“Far-field wireless-power transmission is often believed to impose safety issues. People wrongly assume any tech development is dangerous without realizing that every device around them emits radiation already tested and approved by authoritative bodies.”
Category: In the News
“This post contains sponsored advertising content. This content is for informational purposes only and is not intended to be investing advice.
WiFi gets you wireless internet. WiGL, pronounced wiggle, could one day very soon get you wireless electrical power.
In a world that relies increasingly on highly mobile battery power, gaining mobile access wirelessly to a power source may not only be a convenient resource for consumers using smartphones and computers, but it could also be life-altering and potentially life-saving resource when it comes to medical technology and equipment.”
“SAN JOSE, Calif.–(BUSINESS WIRE)–Energous Corporation (Nasdaq: WATT), a leading developer of RF-based wireless power networks, today announced that its 1W WattUp PowerBridge transmitter technology has been approved by the Ministry of Industry and Information Technology (MIIT) in China for IoT applications. Energous’ WattUp PowerBridge supports multiple next-generation applications including smart tags, electronic shelf labels, sensors, asset trackers and more.”
“No more searching for that elusive, functioning outlet in the airport to charge your dying cell phone as you wait to board, or worrying about your laptop dying during an important presentation.
That’s what one Virginia-based company envisions. The concept is to get your electric power wirelessly just as you get access to the internet wirelessly.
Wireless power is the focus of WiGL, or Wireless-electric Grid Local Air Networks. The idea is to bring WiGL (pronounced wiggle) networks to local communities so there is no more frantic searching for outlets, blocks, or cords.”
“Wearable medical devices play a vital role in healthcare for the military and civilians. Small, portable, and easy to wear, these devices assist first responders, war-fighters and patients with services ranging from physiological diseases like muscle disorders to neurocognitive disorders such as Parkinson’s disease and Alzheimer’s. In recent years, technological advances have succeeded in making these medical devices even more compact, efficient, and accurate. However, there is still the problem that many of these devices require frequent recharging, necessitating the need for downtime. Their charging efficiency can also deplete over time, leading to sudden power failures and the need for replacing.”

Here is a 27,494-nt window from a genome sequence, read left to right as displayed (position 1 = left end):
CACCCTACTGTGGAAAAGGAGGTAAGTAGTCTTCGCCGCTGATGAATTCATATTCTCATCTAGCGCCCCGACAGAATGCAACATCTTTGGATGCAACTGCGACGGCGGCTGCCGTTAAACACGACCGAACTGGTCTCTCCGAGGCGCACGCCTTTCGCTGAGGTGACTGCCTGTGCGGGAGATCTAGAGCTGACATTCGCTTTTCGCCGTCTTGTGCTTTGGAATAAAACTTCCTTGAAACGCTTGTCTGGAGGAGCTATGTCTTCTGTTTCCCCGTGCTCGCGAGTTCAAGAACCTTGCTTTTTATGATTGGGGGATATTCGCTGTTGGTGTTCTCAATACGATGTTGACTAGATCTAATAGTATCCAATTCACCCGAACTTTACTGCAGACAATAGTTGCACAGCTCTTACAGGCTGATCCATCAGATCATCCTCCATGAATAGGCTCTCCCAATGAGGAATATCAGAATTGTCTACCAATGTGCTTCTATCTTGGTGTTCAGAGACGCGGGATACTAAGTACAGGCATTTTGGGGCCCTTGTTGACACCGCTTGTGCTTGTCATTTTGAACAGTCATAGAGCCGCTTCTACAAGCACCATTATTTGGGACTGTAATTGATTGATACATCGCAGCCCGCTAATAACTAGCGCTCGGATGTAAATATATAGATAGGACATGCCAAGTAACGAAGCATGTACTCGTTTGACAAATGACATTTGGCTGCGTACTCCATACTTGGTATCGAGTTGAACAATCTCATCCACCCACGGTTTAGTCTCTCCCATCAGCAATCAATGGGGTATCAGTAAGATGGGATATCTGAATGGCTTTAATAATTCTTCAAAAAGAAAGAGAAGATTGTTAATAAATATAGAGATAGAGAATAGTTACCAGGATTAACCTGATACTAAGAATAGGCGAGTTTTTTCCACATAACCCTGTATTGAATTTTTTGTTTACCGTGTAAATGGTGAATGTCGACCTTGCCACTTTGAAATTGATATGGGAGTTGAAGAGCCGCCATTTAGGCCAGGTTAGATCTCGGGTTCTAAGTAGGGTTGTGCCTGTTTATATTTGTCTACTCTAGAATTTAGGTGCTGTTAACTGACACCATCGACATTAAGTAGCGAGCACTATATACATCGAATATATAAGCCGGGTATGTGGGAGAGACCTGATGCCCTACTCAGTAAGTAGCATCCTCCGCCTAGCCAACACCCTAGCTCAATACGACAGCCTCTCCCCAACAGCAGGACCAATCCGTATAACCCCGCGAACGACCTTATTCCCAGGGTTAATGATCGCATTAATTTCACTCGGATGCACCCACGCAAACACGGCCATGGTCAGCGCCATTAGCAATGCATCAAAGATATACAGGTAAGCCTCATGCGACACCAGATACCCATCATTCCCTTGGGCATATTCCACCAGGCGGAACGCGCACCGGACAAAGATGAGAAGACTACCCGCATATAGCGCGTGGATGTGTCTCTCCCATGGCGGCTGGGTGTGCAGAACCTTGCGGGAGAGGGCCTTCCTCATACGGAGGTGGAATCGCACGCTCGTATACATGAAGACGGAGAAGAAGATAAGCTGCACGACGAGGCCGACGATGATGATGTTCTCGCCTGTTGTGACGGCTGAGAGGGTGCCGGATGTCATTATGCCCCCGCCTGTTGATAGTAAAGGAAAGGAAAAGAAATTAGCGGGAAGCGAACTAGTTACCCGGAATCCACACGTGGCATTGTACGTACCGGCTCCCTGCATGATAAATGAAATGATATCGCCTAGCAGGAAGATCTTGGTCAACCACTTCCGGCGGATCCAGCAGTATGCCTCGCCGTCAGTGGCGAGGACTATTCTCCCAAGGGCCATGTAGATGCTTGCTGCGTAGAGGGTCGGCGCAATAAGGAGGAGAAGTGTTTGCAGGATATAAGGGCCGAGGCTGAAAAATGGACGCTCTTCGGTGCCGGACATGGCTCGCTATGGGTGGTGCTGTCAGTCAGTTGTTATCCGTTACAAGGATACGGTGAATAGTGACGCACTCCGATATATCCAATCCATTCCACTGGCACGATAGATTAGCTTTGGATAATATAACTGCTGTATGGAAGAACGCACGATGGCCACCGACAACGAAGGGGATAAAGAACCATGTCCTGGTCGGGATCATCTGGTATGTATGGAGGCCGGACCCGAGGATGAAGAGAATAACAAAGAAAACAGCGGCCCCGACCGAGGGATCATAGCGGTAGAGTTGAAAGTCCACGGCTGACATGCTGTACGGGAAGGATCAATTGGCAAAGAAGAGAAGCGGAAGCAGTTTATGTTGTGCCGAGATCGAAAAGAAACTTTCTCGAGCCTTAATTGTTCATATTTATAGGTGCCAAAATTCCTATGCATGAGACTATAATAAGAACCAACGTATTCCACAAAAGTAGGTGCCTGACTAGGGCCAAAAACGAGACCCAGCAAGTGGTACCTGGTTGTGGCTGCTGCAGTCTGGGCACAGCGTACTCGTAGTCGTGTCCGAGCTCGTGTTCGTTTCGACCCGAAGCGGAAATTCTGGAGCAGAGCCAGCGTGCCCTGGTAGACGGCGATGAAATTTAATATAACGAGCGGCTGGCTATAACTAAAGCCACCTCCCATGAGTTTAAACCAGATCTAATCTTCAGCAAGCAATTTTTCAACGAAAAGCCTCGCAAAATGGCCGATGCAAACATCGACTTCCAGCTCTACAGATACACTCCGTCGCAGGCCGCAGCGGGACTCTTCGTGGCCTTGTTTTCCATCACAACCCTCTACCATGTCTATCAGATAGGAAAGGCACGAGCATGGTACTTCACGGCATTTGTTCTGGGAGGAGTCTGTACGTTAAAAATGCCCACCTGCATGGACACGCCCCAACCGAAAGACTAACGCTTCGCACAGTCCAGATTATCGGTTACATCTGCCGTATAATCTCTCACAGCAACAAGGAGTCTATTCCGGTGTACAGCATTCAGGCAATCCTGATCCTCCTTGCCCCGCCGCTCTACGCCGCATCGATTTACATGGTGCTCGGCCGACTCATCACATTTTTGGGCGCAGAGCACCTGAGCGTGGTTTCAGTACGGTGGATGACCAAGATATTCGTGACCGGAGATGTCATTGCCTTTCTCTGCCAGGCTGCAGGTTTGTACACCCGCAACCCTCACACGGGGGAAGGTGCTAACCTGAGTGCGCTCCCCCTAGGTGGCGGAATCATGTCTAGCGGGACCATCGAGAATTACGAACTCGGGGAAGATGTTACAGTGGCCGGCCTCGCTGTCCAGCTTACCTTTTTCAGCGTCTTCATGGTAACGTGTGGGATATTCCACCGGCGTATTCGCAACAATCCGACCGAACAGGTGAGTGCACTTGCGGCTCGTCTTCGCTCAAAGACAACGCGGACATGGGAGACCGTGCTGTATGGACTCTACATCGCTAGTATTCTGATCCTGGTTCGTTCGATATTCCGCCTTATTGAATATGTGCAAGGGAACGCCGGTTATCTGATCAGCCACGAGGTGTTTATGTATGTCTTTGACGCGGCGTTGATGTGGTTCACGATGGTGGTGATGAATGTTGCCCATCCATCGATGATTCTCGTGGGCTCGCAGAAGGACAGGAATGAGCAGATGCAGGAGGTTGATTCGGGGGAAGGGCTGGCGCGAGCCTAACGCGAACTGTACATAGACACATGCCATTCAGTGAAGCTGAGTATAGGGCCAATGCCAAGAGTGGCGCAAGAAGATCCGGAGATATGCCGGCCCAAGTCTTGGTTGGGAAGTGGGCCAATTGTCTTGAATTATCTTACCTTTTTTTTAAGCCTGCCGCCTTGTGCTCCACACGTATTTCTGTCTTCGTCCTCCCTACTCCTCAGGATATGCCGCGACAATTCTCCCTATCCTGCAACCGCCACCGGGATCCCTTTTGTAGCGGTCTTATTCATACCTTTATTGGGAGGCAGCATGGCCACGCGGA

“In this episode, we discuss the current status of wireless charging and the alternative solutions for consumer, industrial environments. We also explore the potential for a distributed wireless energy network that leverages existing infrastructure to ensure that energy is available on demand.”
Listen in as CTO Cherif Chibane and Scott discuss the development of WiGL, and how the technology can lead to a more sustainable and climate responsible future.
After a year filled with climate disasters, the recent COP26 conference closed with a renewed commitment to limiting the global temperature rise to a maximum of 1.5 degrees Celsius, in line with promises defined in the 2015 Paris Agreement.
Urgent action to protect our planet and reduce its carbon footprint has never been higher on the agendas of today’s government leaders, and with that comes a need to reassess which new technologies can help to meet these goals.
Electrical power as we know it has been around since 1882. That’s when Thomas Edison first built a direct current generator, radial line transmission and twisted copper wires to get power to the end users. Since then, electrical power to major metropolitan and industrial areas has been conducted through the same copper wire-based power grid system, so it may come as a surprise that something in use for almost 140 years is fundamentally flawed.